Among the leading policy streams pertaining to the activities of consumer co-operatives are:
Achieving net-zero emissions by 2050 means increasing the 2030 target for emissions cuts from the current 40% to 50-55% compared to 1990 levels. The EU Commission will present this by March 2020. It is expected to have a huge impact, because the climate targets will shape the economy and introduce multiple regulations to reduce emissions for all stakeholders, including retailers.
The Circular Economy Plan will look to reduce electronic waste and increase the lifespan of devices by encouraging companies to sell reusable, durable and repairable products, perhaps paving the way for consumers to have the “right to repair”. We might even see the end of industry’s strategy of planned obsolescence. The EU Commission will need allies in engaging consumers to change perceptions, lifestyles and gather their preferences and study their behaviour. Consumer co-operatives are best placed as trusted stakeholders in reaching the final consumers.
What is expected by 2021 is a strategy for sustainable chemicals, including efforts to limit endocrine disrupters (EDC), very persistent chemicals such as PFAS and harmful combination effects. Hopefully, the underlying principle would be to simplify the wide array of existing chemicals legislation. Euro Coop members are very vocal on the issue, calling for EDC to be banned, tougher testing procedures and enforcement, and for simplification of the existing rules, too. An opportunity for consumer co-operative to be seen as pro-active operators protecting humans and the environment and going beyond current legislation.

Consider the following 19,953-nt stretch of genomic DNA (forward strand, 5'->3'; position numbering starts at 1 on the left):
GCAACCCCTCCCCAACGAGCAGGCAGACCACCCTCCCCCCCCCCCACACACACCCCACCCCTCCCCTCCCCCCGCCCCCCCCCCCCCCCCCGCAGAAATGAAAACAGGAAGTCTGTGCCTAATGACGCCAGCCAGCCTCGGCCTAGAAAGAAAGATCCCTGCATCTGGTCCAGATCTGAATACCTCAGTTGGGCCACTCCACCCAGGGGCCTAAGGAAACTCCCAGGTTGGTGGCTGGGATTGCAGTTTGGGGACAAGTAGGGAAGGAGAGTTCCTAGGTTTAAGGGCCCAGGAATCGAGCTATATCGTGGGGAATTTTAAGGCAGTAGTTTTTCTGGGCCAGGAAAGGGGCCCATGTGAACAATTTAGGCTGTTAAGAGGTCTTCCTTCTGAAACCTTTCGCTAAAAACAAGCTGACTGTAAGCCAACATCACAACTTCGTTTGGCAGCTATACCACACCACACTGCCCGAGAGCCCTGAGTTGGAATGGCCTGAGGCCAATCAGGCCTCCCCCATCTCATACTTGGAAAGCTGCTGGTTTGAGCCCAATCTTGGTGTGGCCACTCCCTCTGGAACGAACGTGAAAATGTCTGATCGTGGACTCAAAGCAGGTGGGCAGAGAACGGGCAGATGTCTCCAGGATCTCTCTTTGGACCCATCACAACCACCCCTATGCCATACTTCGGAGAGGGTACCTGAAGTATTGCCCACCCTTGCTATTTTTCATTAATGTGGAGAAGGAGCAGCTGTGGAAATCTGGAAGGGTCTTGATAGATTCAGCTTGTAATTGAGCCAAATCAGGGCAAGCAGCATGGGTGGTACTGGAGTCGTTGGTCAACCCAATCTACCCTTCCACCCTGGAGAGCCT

The Green Deal introduces a European Green Deal Investment Plan (EGDIP) and a Just Transition Fund. The former, also known as the Sustainable Europe Investment Plan (SEIP), is the investment pillar of the Green Deal. In order to realize the EU Green Deal’s concrete goals, the Investment Plan will look to mobilise €1 trillion in sustainable investments by 2030. As part of this is the Just Transition Mechanism aimed at ensuring a fair and just green transition with a fund which will mobilise at least €100 billion in investments over the period 2021-2027 to support workers and citizens of the regions most impacted by the transition.
The EU Green Deal Investment Plan has three main objectives:
increase funding for the transition, mobilising a minimum of €1 trillion in support of sustainable investments over the next decade through the EU budget and associated instruments;
create an enabling framework for private and public sustainable investments;
provide support to public administrations and project promoters in identifying, structuring and executing sustainable projects.
Here is a breakdown of the funding sources for the target of raising € 1 trillion:
€503 billion = EU Budget (2021-2027)
€114 billion = Additional national co-funding
€279 billion = InvestEU mechanism (public – private investment)
€100-143 billion = Just Transition Mechanism
The EU budget (2021-2027) alone cannot provide the full funding, therefore, Member States and private actors will need to share the commitment. The Commission proposed 25% of its total to contribute to objectives related to the climate and environment. This means that the EU budget will provide €503 billion, and it will trigger additional national co-financing of an estimated €114 billion for the 7-year period. These climate and environment projects will raise a combined €617 billion of the €1 trillion.
For the remaining part (€ 373 billion), the InvestEU mechanism will facilitate private and public investments in leveraging around €279 billion by 2030 (three years past 2021-2027 budget). It will provide an EU budget guarantee to allow the EIB Group and other implementing partners to invest in higher-risk projects, crowding in private investors.